Poor Health Literacy Among Latinos Linked To An Increase In Antimicrobial Resistance

female eye doctor examining...
female eye doctor examining...

Poor health literacy among Latinos, especially in the realm of antibiotic therapy, may be linked to an increase in antimicrobial resistance among their population and poorer decision making regarding important health matters.

According to research from Columbia University School of Nursing, 1 in 3 Latino study participants had what was considered to be low health literacy, and having such, were more likely to misuse antibiotics and use them without a prescription. Misusing antibiotics – like taking them without really needing them – increases resistance, which can lead to antibiotics having no or low effect on an individual when they are indeed needed.

“Health literacy is the ability to understand health information and then act based on this understanding,” study author Ann-Margaret Dunn-Navarra, PhD, CPNP-BC, told VOXXI. “An individual’s health literacy level may be described as a dynamic process that includes the association of demographic, psychosocial and cultural variables that shape and guide health-related beliefs, behaviors and access to health care.”

Without proper health literacy, Latinos are often unaware, for example, of the dangers that accompany the nonprescription use of medications.

Dunn-Navarra explains health literacy is complex because although it is impacted by certain cognitive skills including literacy skills, it is not limited to such factors. Individual heath literacy levels are influenced by individual and cultural beliefs, family and friends, health status, and experience with the health care system. Health related information via the internet also influences individual health literacy and health choices.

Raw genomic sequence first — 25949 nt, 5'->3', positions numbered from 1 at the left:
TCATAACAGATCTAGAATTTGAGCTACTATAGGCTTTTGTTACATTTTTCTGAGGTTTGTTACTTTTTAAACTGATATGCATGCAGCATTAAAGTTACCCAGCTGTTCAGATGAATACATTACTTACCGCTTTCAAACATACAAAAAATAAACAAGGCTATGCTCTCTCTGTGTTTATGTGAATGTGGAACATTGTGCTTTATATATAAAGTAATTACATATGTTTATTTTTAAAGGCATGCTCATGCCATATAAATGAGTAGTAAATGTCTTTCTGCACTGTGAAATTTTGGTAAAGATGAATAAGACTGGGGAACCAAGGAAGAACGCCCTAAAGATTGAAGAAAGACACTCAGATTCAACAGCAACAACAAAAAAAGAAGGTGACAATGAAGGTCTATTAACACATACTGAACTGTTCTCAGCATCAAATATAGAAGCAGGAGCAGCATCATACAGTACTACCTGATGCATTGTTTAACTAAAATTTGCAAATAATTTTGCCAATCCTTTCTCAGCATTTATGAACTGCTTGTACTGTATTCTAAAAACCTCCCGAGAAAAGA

Latinos in the United States are particularly influenced by their level of health literacy due to language and cultural barriers which result in a self-treating mentality among the population. The issue is further complicated by the presence of unregulated health “bodegas” in many large cities where Latinos can have access to an often unlimited supply of inexpensive antibiotics.

Health literacy influences decision making

Not only does the indiscriminate use of antibiotics raise the risk for antimicrobial resistance among Latinos—and the U.S. population in general—it indicates a lack of understanding regarding health risks and medication usage. This, explain the researchers, is why health literacy is so important to proper medical care and access to quality care.

“Improved health literacy levels among Latinos may certainly increase their access to medical care,” Dunn-Navarra told VOXXI.

“Knowledge and beliefs are factors involved in health related decision making and behaviors, and access to medical care is a health related choice. Therefore if knowledge is increased on the importance of regular medical care and misconceptions are corrected, the health outcome of improved access to medical care is more likely to occur.”

She added, it is also equally important for healthcare providers to recognize cultural and language barriers may preclude access to medical care among Latinos, and culturally sensitive care is important to promote access to medical care and optimal health literacy.

“Health literacy is important to the Latino community and essentially to any community. Optimal health literacy is empowering for an individual because it entails active involvement in health care decision making,” stated Dunn-Navarra.

According to Navarra, the current health care system demands a high level of participation for any patient seeking care. Latinos with higher health literacy skills could be likened to individuals with more tools in their tool box to improve self-health and contribute to community health.



Latinos And Health Insurance